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Minister criticises lack of senior black UK academics | Education

The universities minister has criticised UK higher education institutions for their failure to recruit and promote black and minority ethnic academics, after figures showed that no black staff were employed at the most senior levels. Chris Skidmore, higher education minister for England, said it was unacceptable that the number of black academics in the most senior leadership roles had fallen from an estimated five in 2017-18 to possibly zero in the last academic year. According to figures published by the…

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Senior UK academics protest over pay and working conditions | Education

Senior academics are refusing to act as external examiners – a vital part of higher education assessments – in protest at pay and working conditions in UK universities, and are urging colleagues to join them, potentially disrupting this year’s results for students. British universities rely on external examiners to independently validate the results of undergraduate and postgraduate courses, meaning that mass resignations would cause headaches for universities in the setting and marking of exams. A letter to the Guardian signed…

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Thousands of UK academics ‘treated as second-class citizens’ | Education

Thousands of academic staff at British universities are being treated as second-class citizens on precarious contracts, says a report highlighting the “alarming rise of mass casualised labour” in higher education. The report by the University and College Union claims institutions have created a pool of low-paid staff to teach undergraduates, conduct research and work in libraries, despite having advanced postgraduate or other academic qualifications. It calls on the Office for Students, the higher education regulator in England, to require each…

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Third of non-EU university students in UK come from China | Education

The number of students from China at British universities increased again last year, with the latest figures showing that recruitment of Chinese students outstripped those from other countries. The Higher Education Statistics Agency’s breakdown of students in UK higher education last year showed that the number of students from China rose above 120,000 for the first time, accounting for more than one in every three non-EU students. While the number of new students coming from EU countries rose by 2%…

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Third of Cambridge University staff ‘have experienced bullying’ | Education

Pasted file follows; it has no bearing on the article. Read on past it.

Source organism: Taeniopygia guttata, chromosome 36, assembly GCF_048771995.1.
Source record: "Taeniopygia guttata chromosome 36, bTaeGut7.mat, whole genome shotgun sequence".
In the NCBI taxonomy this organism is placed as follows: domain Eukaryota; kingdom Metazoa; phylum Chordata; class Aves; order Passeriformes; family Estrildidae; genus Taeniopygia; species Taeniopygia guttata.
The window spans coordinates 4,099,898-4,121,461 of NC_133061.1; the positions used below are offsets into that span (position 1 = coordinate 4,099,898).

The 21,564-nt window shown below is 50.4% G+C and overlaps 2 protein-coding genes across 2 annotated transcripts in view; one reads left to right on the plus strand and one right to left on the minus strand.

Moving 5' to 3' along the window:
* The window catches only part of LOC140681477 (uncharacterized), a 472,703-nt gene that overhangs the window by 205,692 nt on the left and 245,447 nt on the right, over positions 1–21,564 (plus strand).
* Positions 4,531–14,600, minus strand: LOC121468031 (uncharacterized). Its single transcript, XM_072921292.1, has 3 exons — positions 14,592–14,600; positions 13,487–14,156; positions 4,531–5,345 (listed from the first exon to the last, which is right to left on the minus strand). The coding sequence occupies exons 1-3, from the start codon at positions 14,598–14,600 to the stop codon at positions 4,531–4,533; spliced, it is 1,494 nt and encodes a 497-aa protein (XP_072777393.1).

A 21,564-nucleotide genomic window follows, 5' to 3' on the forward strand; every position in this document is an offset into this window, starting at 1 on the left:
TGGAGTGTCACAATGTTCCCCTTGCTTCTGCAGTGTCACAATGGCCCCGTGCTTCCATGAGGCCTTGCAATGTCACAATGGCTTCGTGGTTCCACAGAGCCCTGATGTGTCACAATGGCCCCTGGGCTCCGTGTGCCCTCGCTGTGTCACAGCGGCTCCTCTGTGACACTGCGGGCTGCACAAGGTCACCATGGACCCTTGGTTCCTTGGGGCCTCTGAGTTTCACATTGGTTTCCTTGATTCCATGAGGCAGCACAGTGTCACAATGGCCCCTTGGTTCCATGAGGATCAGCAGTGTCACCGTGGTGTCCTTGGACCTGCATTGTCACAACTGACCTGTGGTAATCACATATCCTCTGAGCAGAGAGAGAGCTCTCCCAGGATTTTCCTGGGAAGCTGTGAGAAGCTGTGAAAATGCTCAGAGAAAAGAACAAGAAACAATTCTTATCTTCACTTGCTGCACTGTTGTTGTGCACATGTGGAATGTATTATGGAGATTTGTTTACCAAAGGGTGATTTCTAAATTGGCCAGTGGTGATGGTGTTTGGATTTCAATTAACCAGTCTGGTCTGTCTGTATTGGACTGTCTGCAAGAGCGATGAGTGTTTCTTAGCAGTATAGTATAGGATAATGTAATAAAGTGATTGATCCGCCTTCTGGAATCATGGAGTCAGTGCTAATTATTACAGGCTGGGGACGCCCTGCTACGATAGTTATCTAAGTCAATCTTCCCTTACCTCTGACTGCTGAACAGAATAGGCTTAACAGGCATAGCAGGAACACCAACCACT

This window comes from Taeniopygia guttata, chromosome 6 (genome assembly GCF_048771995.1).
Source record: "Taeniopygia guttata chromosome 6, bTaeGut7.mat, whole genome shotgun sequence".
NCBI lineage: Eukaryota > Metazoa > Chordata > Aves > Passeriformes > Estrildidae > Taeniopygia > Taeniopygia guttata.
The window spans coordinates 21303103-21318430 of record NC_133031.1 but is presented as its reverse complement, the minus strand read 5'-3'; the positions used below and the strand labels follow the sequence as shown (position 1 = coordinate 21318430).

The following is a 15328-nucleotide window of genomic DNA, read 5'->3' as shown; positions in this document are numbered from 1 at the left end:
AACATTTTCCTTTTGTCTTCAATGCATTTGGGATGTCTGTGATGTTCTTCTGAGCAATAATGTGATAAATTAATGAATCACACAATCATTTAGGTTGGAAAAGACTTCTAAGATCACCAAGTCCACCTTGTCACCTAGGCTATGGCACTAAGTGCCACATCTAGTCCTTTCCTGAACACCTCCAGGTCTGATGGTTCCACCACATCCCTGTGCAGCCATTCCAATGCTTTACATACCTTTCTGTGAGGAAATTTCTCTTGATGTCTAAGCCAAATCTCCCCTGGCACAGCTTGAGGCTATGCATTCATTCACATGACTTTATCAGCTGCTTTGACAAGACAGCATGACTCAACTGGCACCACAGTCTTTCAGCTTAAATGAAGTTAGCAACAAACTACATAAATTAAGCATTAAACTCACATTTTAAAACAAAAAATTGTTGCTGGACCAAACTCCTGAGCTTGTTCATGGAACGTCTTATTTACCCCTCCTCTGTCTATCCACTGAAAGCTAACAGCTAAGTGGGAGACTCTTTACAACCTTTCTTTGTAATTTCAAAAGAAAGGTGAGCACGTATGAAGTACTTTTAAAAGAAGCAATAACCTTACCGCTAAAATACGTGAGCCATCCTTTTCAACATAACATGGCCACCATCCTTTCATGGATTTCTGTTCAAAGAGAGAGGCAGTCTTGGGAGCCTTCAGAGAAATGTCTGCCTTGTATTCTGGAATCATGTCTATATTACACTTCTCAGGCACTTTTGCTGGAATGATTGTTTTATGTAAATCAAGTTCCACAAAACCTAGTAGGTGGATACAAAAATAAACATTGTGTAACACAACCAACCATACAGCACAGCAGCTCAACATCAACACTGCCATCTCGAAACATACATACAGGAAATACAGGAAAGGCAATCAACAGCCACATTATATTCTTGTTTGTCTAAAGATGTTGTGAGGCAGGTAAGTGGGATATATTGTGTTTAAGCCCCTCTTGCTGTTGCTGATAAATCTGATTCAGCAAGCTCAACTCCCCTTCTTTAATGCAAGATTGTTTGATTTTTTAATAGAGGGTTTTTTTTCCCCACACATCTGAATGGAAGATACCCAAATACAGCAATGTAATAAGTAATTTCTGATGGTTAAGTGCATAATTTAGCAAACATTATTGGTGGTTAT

Nearly a third of staff at the University of Cambridge say they have experienced bullying and harassment in the workplace, according to an internal survey obtained by the Guardian that revealed what one union called “a culture of bullying” in parts of the institution. Responses from 3,000 academic and non-academic staff – a quarter of Cambridge’s total workforce – found that nearly one in three had either been the victims of bullying and other forms of victimisation or had seen…

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Call for universities to stop keeping students and parents in dark on crime stats | Education

When Nigel Herring received a call at 3.30am from his daughter Lydia, a student at Salford University, he knew something was wrong. She had returned home from a night out with her housemates to find they had been burgled: one bedroom had been ransacked and all their laptops were gone. “Hearing her panicking and crying and knowing we were two hours’ drive away made us feel so helpless,” says Herring, a bus driver and part-time firefighter, who lives near Whitby,…

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University strikes offer a lesson in principles, pay and pensions | Letter | Education

Your editorial is right to emphasise the wider issues in the strike by university lecturers and support services (Lecturers have a just cause in this important battle for the soul of the campus, 26 November). But the pensions issue still lies at the heart of the dispute. With a few retired colleagues, we have been attempting to persuade both the University and College Union (UCU) and the Universities Superannuation Scheme (USS) to deal with the serious generational unfairness that has…

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‘Best time ever’: school-leavers have pick of university courses, says Ucas | Education

Today’s school-leavers are enjoying “the best time ever” to take their pick of university courses, thanks to fierce competition between institutions recruiting from a shrinking pool of 18-year-olds, according to the UK’s university admissions administrator. Ucas, which operates the admissions process for undergraduate courses, said nearly 98% of applicants received offers of a place to study for a degree this year, and that could be even higher next year as the demographic dip among British school-leavers reaches its lowest point.…